Have you ever been surprised to receive a medical bill for a service that you thought would be covered by your health insurance? You get a service, you pay your copay, and you expect that is all you owe. Then, you get a bill and find out that your insurance doesn’t pay for—or “excludes”—the service you received. These exclusions of women’s health services are the topic of a new report authored by the National Women’s Law Center and supported by the Commonwealth Fund—Women’s Health Coverage Since the ACA: Improvements for Most, But Insurer Exclusions Put Many at Risk.
Thanks to the Affordable Care Act, aka Obamacare, 89% of Americans now have health insurance. The uninsured rate is at a historic low. Subsidies have made premiums and cost sharing affordable for millions. Americans have unprecedented access to health care. The ACA created a whole new marketplace that now includes many who were previously excluded from coverage—including many women. But, health insurance does not guarantee access to every health care service that women need.
Some health care services are excluded from insurance.
After a claim is processed, insurance companies usually send you a notice called an Explanation of Benefits that tells you how much your plan paid and how much you owe. Often, an Explanation of Benefits will tell you that you owe your $20 copay or 20% coinsurance amount. But, sometimes the “Paid by Insurer” column is filled with zeros which means that the service isn’t paid for/covered by the plan.
Our new report reviewed insurance plans offered on the Health Insurance Marketplace websites. We found that most of these plans included exclusions that can prevent women from accessing important health services.
What services were excluded from coverage?
The report examines six exclusions found in plans offered by 10% or more of the health insurers reviewed—and you may be surprised at some of these excluded services! For example, we found the following services that may be excluded under these plans:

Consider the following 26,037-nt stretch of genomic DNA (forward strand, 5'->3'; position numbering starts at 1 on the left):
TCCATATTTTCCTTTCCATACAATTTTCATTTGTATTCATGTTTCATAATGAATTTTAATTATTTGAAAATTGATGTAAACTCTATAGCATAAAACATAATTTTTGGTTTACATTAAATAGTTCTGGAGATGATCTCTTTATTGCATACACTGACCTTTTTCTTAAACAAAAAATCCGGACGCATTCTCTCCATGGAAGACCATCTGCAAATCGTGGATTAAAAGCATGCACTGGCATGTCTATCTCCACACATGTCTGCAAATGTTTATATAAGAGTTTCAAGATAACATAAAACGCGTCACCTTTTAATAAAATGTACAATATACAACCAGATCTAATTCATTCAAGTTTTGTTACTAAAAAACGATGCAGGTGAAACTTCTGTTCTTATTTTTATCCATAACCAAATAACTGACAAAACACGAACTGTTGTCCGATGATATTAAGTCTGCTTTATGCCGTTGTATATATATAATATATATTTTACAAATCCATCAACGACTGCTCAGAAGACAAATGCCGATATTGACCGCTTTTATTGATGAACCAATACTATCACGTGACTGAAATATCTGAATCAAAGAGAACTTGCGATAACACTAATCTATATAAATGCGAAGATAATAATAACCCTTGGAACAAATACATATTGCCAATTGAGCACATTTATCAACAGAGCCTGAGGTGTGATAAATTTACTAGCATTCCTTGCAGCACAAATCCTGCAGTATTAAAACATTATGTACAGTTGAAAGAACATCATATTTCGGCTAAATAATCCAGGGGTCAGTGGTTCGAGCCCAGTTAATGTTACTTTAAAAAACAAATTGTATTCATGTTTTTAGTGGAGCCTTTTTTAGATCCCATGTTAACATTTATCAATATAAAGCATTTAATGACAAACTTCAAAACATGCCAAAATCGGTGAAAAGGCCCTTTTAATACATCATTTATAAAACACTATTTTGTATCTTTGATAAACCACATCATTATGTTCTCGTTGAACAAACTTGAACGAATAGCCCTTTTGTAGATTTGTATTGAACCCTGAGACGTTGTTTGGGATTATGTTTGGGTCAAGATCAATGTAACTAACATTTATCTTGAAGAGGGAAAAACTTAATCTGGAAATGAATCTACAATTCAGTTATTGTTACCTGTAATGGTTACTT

- Infection following a surgery not covered by the plan;
- An allergic reaction from a medication not covered by the plan—such as an allergic reaction to preventative drugs given to a woman following a sexual assault;
- Medication taken following breast cancer treatment to slow or prevent the cancer from returning;
- Genetic testing if your heritage places you in a high risk to be a carrier for Tay Sachs disease or sickle cell anemia;
- Surgery to reduce the number of fetuses if your pregnancy or your health is at risk because of a multiple pregnancy with complications;
- Hospitalization related to a suicide attempt if you are not diagnosed with a mental health condition related to the attempt. This is an issue for women because women are more likely to survive a suicide attempt and be in need of hospitalization following an attempt than men; or
- Prophylactic mastectomy if you are at a high risk of aggressive breast cancer.
What can you do?
Before you receive health care services, it is always a good idea to confirm what services are covered with your health plan. This can help you to not only identify if services are excluded, but will also confirm if the health providers you may need are in your plan’s network and whether there are any costs you may be responsible for.
Before you enroll in health insurance, ask the insurer for a copy of the policy or plan document. You may need to contact an insurance broker if you are having difficulty accessing the document. Tell the insurer or broker that you want a full list of excluded services and covered benefits. Be aware that the “Summary of Benefits and Coverage” and the plan brochure will only provide partial information.
Finally—you must still get covered! Just because health insurance does not cover every single health care service does not mean that it isn’t important. Health insurance plans do cover many important health services and all new health insurance plans must cover women’s preventive services, such as birth control, without cost sharing. So get educated. Get informed. And get covered!